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Our board chairman insists on reviewing, editing and changing minutes prepared by the secretary before they are distributed and/or published. The chair insists that this is simply following Roberts Rules yet our documents prohibit anyone from acting as chair and secretary at the same time. Is our chair violating any rules or regulations or any code by editing and "censoring" the minutes?
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My question is regarding the terms of conducting a recall of a board/director. I’m not sure how to interpret our bylaws. They state: At any regular or special meeting, any one or all of the directors may be removed with or without cause by a majority of the owners of condominium units and a successor may then and there be elected to file the vacancy created. We have an association of 100 units. Does “majority of the owners of condominium units” mean a majority of just those who are present at that particular meeting? For example, if 10 owners were present, we must have at least 51% to be a majority. This would mean a majority would be 6 owners (60%). Or in our case with 100 units in the association; does a majority mean no less than 51% of all the association units (51 units would make a majority, 51%). Thanks for the help.
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I live in a townhouse community in North Carolina. Original developer went bankrupt. They formed a new company and started building again. The developer's sister company is the HOA Management Company. We have 12 units left to sell before we transition to an owner board. We have asked the HOA Manager for bank statements since the financials she provides don't make sense. She keeps dodging. We know she is cooking the books. Is there a NC statute that requires the HOA Manager to provide bank statements upon request of a home owner? Sorry for being long winded
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I recently bought a unit in a condominium. My new neighbor has been remodeling his unit and opened the walls for this purpose. He discovered many issues with the interior and exterior walls and want to get them repaired and have the HOA pay for them. We are talking about a huge amount of money. Can he force the other units to pay for it? I know, I know, depends on what the CCRs say, but what's the case typically? The amount of money is exorbitant, more than what a modest house would cost, and there are only 3 units in the building. If the other neighbor agrees to do the repairs immediately, would I be forced to pay an amount that I don't even have? None of these projects are urgent, if I have to cheap in, I would like to do it one by one, over time. Theres any law that would protect me against a decision from my neighbors to do a series of large repairs immediately?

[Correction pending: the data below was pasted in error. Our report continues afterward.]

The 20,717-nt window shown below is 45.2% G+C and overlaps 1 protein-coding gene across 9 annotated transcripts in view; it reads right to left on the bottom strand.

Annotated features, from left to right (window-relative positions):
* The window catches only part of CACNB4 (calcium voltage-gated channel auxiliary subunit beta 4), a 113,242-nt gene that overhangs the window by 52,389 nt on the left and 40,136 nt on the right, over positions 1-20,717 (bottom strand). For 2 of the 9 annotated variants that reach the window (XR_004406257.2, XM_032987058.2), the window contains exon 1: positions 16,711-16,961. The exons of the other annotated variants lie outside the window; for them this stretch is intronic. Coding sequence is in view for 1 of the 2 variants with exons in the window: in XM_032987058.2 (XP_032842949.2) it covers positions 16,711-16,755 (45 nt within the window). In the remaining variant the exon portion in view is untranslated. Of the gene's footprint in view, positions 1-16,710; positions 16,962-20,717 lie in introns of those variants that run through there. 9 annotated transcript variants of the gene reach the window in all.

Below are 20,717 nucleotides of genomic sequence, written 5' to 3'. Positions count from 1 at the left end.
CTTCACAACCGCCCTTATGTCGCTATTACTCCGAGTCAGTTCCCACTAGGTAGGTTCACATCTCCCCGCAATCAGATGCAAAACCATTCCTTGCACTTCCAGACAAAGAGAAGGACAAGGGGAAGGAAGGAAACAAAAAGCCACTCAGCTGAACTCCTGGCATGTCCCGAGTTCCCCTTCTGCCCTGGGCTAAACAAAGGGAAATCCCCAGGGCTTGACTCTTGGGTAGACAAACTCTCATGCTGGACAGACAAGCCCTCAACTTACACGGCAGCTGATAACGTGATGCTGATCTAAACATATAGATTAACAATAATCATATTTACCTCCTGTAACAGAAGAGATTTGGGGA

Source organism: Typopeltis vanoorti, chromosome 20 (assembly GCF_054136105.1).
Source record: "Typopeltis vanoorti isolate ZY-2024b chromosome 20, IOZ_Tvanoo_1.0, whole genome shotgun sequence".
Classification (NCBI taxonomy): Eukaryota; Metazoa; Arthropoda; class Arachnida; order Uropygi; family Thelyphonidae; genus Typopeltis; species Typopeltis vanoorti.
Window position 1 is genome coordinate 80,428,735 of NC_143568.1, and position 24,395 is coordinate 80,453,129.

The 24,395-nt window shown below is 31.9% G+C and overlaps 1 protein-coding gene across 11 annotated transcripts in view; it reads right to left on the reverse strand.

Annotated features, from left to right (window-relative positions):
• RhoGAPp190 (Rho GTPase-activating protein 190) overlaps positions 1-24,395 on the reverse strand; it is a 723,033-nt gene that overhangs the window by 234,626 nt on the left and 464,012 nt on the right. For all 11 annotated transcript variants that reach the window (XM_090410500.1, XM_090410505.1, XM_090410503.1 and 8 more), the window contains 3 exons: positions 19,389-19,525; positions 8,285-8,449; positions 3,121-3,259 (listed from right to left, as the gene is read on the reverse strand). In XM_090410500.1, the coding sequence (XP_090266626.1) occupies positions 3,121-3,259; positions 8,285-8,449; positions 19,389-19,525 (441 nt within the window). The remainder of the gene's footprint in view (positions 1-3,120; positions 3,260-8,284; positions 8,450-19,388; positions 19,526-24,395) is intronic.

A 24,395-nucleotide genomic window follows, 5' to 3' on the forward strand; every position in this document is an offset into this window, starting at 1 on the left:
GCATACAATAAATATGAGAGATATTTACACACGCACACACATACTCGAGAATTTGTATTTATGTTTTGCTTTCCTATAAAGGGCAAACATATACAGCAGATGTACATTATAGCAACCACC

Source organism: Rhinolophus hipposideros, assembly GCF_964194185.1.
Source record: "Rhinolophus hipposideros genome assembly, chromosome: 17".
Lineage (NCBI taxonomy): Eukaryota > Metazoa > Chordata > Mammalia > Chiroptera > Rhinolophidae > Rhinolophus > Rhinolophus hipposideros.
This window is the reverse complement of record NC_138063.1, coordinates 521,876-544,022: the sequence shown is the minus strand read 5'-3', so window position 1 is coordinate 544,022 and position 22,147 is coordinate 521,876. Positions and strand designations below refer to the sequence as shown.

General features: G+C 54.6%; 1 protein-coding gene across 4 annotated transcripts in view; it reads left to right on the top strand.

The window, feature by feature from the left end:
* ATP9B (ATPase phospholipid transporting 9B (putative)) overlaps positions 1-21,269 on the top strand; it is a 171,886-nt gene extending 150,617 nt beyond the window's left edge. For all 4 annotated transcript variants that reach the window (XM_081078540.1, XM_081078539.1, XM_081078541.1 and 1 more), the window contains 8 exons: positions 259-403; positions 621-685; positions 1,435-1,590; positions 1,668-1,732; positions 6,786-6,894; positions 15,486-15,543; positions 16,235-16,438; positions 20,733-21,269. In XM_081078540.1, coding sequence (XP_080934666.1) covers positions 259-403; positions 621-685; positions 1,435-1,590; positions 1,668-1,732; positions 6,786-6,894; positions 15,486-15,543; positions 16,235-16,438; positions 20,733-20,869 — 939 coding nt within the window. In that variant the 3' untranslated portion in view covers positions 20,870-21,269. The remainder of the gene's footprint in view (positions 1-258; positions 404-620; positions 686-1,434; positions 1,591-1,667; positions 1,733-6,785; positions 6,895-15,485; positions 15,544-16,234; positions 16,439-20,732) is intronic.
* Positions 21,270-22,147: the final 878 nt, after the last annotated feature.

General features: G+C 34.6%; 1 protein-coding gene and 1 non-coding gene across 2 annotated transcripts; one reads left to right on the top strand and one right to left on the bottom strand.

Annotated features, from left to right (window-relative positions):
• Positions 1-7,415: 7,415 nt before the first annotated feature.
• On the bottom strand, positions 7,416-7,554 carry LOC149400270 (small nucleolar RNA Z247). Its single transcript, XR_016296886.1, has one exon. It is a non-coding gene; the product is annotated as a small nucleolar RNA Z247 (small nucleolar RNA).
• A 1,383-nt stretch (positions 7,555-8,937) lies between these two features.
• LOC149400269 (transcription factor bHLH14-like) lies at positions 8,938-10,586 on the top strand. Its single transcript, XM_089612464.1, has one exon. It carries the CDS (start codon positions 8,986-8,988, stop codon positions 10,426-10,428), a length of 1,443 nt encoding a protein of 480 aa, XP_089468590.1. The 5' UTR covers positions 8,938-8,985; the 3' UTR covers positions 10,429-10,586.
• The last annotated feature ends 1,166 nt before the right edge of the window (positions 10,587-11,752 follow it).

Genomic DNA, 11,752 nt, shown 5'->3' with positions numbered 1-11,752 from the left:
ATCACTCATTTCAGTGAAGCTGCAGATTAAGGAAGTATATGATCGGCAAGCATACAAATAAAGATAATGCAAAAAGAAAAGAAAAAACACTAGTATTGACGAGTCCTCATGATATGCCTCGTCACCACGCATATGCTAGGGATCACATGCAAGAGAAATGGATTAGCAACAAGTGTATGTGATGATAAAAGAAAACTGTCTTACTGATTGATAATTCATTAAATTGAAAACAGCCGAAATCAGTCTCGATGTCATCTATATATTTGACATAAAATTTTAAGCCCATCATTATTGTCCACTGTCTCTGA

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We are a small church in trouble with our condo association. We fell behind on our fees through a series of uncontrollable events. We made efforts to air our situation, but they chose to ignore us and demand their money. The original amount of $30,000 was in dispute from the beginning. When we found out about the debt, we collected all the money he church had, $14,000 and gave it to them. They took the money and continued to threaten us with fencing up the church to keep us out. We have been harassed, cursed out, fraudulently misrepresented to the power company which caused us to lose power on one half of church for one month. We have dealt with condo president placing his junk cars with rats, rabid animals and snakes round church building. He restores junky cars. The stress to church members is unbearable. We have no money and do intend to pay our debt, but in the mean time, we have not had any service as it leaks in our 13,000 foot facility -no service to leaking roof and the list is endless. We owe $$30,000, but they will not negoiate! Although we openly dispute the bill. They have been nasty. Do we have any recourse? We do intend to pay, provided everything is done legally when we regain our financial strength. A lawyer was consulted, but has done little to help.
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If a condo association pays a board member (treasurer) $1,000 a month for their services. Should a 1099 Tax form be sent to the Treasurer?
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